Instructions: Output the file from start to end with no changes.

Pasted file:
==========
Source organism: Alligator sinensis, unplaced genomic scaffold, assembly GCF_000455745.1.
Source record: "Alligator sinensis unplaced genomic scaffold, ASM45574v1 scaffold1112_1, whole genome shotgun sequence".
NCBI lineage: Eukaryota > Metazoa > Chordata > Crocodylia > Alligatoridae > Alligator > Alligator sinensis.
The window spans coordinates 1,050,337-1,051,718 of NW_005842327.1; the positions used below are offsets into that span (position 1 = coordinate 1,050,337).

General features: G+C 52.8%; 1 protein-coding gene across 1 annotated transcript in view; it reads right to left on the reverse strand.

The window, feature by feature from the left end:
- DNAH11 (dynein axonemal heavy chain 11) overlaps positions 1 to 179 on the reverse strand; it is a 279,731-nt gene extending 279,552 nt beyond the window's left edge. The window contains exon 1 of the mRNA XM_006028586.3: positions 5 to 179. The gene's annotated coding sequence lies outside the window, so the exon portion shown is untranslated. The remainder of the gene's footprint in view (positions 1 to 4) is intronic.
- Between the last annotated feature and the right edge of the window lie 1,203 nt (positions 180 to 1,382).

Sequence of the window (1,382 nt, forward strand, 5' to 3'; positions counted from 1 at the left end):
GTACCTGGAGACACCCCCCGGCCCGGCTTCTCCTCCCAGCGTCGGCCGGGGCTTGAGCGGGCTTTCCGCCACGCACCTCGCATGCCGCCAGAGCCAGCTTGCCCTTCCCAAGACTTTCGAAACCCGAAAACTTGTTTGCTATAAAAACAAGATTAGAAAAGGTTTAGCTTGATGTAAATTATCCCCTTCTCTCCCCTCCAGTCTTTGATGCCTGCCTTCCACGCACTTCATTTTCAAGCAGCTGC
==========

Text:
Source organism: Alligator sinensis, unplaced genomic scaffold, assembly GCF_000455745.1.
Source record: "Alligator sinensis unplaced genomic scaffold, ASM45574v1 scaffold1112_1, whole genome shotgun sequence".
NCBI lineage: Eukaryota > Metazoa > Chordata > Crocodylia > Alligatoridae > Alligator > Alligator sinensis.
The window spans coordinates 1,050,337-1,051,718 of NW_005842327.1; the positions used below are offsets into that span (position 1 = coordinate 1,050,337).

General features: G+C 52.8%; 1 protein-coding gene across 1 annotated transcript in view; it reads right to left on the reverse strand.

The window, feature by feature from the left end:
- DNAH11 (dynein axonemal heavy chain 11) overlaps positions 1 to 179 on the reverse strand; it is a 279,731-nt gene extending 279,552 nt beyond the window's left edge. The window contains exon 1 of the mRNA XM_006028586.3: positions 5 to 179. The gene's annotated coding sequence lies outside the window, so the exon portion shown is untranslated. The remainder of the gene's footprint in view (positions 1 to 4) is intronic.
- Between the last annotated feature and the right edge of the window lie 1,203 nt (positions 180 to 1,382).

Sequence of the window (1,382 nt, forward strand, 5' to 3'; positions counted from 1 at the left end):
GTACCTGGAGACACCCCCCGGCCCGGCTTCTCCTCCCAGCGTCGGCCGGGGCTTGAGCGGGCTTTCCGCCACGCACCTCGCATGCCGCCAGAGCCAGCTTGCCCTTCCCAAGACTTTCGAAACCCGAAAACTTGTTTGCTATAAAAACAAGATTAGAAAAGGTTTAGCTTGATGTAAATTATCCCCTTCTCTCCCCTCCAGTCTTTGATGCCTGCCTTCCACGCACTTCATTTTCAAGCAGCTGC